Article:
We’re really focused on the fun. We like to have fun on our bikes.
On the technical bits you have a nice yoke made by casting to keep some flex whilst being really strong. There is a lot of inspiration from car racing and motor bikes – like the Gulf paint job or from 90’s F1 teams.
We like to have stories to tell, I think that’s important. It’s a big adventure for us and it’s already a big story for us and we try to bring that to inspire our engineering and the details.
What have you had to sacrifice to get where you are now?
Big question! I don’t feel I’ve sacrificed anything.
We really feel that we are winning at life. I don’t know how to say it, I’m not good enough in English. We are designing bikes, we’re making a modest living out of it but a living is a living. We’re designing bikes, riding bikes. It could be worse!
How make or break is Production Privee for you?
I haven’t figured out what happens if this doesn’t work out. So far, so good and we are going step by step.
This year we’ve improved our range with the full suspension bike which was a big thing for us. It was almost two years in the making. The first customers had the bike in May and everybody seems pretty happy so we’re pretty pleased.
It’s a bike that we thought of four years ago. We wanted to translate the hardtail philosophy into a full suspension bike – the simplicity, the fun of it and not necessarily only doing a ‘race’ bike. We like to ride our bike in any conditions, anywhere. Trail, downhill, enduro, enduro racing and we wanted to a bike for this.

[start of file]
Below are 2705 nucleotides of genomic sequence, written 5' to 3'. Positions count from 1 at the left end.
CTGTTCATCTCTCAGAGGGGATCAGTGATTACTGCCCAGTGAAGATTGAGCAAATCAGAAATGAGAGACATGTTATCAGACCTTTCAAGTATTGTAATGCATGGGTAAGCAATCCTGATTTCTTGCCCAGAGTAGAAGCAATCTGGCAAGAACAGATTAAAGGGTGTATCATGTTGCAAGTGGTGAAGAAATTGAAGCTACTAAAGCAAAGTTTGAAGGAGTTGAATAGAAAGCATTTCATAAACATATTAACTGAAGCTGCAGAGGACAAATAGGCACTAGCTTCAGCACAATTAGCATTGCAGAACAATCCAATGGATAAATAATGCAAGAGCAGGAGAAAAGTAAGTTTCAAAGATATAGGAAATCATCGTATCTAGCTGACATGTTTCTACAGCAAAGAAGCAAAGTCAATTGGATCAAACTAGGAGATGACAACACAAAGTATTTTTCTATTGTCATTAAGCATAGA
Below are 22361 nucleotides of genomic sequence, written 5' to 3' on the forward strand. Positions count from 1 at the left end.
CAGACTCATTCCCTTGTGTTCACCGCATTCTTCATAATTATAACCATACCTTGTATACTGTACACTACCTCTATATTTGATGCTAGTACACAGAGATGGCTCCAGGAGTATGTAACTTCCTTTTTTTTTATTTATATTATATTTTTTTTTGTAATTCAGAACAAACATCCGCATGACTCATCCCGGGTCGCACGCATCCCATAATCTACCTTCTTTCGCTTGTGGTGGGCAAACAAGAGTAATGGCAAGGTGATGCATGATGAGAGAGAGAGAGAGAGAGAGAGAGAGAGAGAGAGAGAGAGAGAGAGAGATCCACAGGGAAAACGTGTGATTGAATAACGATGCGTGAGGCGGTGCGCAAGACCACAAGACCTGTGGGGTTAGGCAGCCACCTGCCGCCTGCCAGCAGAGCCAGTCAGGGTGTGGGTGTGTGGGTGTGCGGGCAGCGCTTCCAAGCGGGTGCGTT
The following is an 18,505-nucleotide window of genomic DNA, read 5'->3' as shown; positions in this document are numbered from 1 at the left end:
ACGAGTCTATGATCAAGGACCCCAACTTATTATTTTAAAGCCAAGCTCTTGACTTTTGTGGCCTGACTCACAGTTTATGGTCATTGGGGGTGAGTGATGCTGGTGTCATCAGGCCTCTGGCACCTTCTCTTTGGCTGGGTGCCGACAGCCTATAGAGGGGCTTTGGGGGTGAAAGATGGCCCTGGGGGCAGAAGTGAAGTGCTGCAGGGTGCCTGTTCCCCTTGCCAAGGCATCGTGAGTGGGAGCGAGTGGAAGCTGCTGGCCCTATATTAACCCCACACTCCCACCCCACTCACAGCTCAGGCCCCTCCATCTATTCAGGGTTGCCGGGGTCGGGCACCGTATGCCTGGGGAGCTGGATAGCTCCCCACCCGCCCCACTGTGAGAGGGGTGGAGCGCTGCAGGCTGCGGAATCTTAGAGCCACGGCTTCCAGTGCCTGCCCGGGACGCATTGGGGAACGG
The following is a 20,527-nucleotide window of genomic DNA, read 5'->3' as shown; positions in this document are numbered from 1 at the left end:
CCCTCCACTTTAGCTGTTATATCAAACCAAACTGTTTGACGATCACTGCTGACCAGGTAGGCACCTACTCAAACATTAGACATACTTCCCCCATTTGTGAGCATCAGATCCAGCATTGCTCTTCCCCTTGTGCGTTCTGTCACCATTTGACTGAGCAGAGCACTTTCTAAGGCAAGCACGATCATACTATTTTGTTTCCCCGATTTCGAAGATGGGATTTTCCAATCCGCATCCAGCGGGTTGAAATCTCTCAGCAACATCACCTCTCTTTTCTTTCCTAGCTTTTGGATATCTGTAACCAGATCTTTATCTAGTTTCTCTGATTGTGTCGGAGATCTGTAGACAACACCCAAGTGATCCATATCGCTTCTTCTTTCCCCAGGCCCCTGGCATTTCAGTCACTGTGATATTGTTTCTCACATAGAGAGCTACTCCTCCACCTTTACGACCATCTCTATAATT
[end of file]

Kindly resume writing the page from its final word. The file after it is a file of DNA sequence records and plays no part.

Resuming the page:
We wanted the simplicity of the hardtail which is why we opted for the single pivot. We even thought of changing materials and in the end when you look at it steel ticks a lot of boxes. It’s reliable, it’s dynamic. We work on what we call the ‘mechanical grip’ of the bike.
Its really common in motor racing to have a chassis that flexes and it allows the vehicle to get some grip and that’s what we worked on with the bike.
And yeah, that was my next question. Why steel over any other material?
Like I said, if you want a reliable bike which gives you grip and confidence …Steel is an awesome material.
You know there are two things for the big brands to say to sell bikes? “it’s lighter and it’s stiffer”. Obviously that’s not what makes a good bike <laughs>. Maybe for Aaron Gwin or for the finest competitor they need something stiff. Those guys are hitting their line to the millimetre.
You know there are two things for the big brands to say to sell bikes? “it’s lighter and it’s stiffer”.
Obviously that’s not what makes a good bike
For the average Joe, and even for some competitors, if you want to ride all day long you don’t want to have a really stiff bike that’s not forgiving.
What you need is a bike that takes you by the hand and brings you to the next obstacle and to the next turn.
And describe the feel of your full suspension bike to me.